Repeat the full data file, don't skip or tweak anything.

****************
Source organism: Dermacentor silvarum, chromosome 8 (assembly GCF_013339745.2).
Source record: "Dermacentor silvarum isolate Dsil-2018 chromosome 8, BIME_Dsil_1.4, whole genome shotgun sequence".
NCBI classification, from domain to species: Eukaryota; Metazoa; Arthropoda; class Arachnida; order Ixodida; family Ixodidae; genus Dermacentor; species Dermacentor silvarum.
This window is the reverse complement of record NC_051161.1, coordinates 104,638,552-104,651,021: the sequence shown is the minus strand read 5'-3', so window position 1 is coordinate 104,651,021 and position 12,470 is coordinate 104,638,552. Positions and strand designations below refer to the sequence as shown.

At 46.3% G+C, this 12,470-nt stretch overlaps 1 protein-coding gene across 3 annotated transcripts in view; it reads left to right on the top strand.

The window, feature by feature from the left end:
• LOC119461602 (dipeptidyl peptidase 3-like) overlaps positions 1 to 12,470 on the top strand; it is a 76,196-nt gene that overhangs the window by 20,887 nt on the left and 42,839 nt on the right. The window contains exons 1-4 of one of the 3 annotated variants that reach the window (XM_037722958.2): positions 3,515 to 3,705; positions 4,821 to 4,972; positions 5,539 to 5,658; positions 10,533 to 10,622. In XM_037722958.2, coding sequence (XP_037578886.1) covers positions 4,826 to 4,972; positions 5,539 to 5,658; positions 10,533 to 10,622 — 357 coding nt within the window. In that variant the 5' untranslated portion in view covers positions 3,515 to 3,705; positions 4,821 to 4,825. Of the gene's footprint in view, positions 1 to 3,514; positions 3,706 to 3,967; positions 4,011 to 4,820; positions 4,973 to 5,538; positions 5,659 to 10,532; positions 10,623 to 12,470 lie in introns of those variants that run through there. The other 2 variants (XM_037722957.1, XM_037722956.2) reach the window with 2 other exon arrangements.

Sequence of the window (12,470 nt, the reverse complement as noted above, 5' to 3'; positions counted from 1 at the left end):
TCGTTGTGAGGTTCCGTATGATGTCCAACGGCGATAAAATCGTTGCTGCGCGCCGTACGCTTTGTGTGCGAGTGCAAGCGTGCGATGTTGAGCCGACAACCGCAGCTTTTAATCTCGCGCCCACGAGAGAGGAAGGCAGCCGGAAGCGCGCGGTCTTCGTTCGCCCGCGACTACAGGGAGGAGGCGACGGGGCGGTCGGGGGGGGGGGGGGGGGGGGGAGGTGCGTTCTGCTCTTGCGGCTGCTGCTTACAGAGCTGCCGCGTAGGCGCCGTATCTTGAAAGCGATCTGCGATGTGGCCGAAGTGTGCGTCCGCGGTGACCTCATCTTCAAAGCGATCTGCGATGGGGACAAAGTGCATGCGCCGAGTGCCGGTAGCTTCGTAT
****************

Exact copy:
Source organism: Dermacentor silvarum, chromosome 8 (assembly GCF_013339745.2).
Source record: "Dermacentor silvarum isolate Dsil-2018 chromosome 8, BIME_Dsil_1.4, whole genome shotgun sequence".
NCBI classification, from domain to species: Eukaryota; Metazoa; Arthropoda; class Arachnida; order Ixodida; family Ixodidae; genus Dermacentor; species Dermacentor silvarum.
This window is the reverse complement of record NC_051161.1, coordinates 104,638,552-104,651,021: the sequence shown is the minus strand read 5'-3', so window position 1 is coordinate 104,651,021 and position 12,470 is coordinate 104,638,552. Positions and strand designations below refer to the sequence as shown.

At 46.3% G+C, this 12,470-nt stretch overlaps 1 protein-coding gene across 3 annotated transcripts in view; it reads left to right on the top strand.

The window, feature by feature from the left end:
• LOC119461602 (dipeptidyl peptidase 3-like) overlaps positions 1 to 12,470 on the top strand; it is a 76,196-nt gene that overhangs the window by 20,887 nt on the left and 42,839 nt on the right. The window contains exons 1-4 of one of the 3 annotated variants that reach the window (XM_037722958.2): positions 3,515 to 3,705; positions 4,821 to 4,972; positions 5,539 to 5,658; positions 10,533 to 10,622. In XM_037722958.2, coding sequence (XP_037578886.1) covers positions 4,826 to 4,972; positions 5,539 to 5,658; positions 10,533 to 10,622 — 357 coding nt within the window. In that variant the 5' untranslated portion in view covers positions 3,515 to 3,705; positions 4,821 to 4,825. Of the gene's footprint in view, positions 1 to 3,514; positions 3,706 to 3,967; positions 4,011 to 4,820; positions 4,973 to 5,538; positions 5,659 to 10,532; positions 10,623 to 12,470 lie in introns of those variants that run through there. The other 2 variants (XM_037722957.1, XM_037722956.2) reach the window with 2 other exon arrangements.

Sequence of the window (12,470 nt, the reverse complement as noted above, 5' to 3'; positions counted from 1 at the left end):
TCGTTGTGAGGTTCCGTATGATGTCCAACGGCGATAAAATCGTTGCTGCGCGCCGTACGCTTTGTGTGCGAGTGCAAGCGTGCGATGTTGAGCCGACAACCGCAGCTTTTAATCTCGCGCCCACGAGAGAGGAAGGCAGCCGGAAGCGCGCGGTCTTCGTTCGCCCGCGACTACAGGGAGGAGGCGACGGGGCGGTCGGGGGGGGGGGGGGGGGGGGGAGGTGCGTTCTGCTCTTGCGGCTGCTGCTTACAGAGCTGCCGCGTAGGCGCCGTATCTTGAAAGCGATCTGCGATGTGGCCGAAGTGTGCGTCCGCGGTGACCTCATCTTCAAAGCGATCTGCGATGGGGACAAAGTGCATGCGCCGAGTGCCGGTAGCTTCGTAT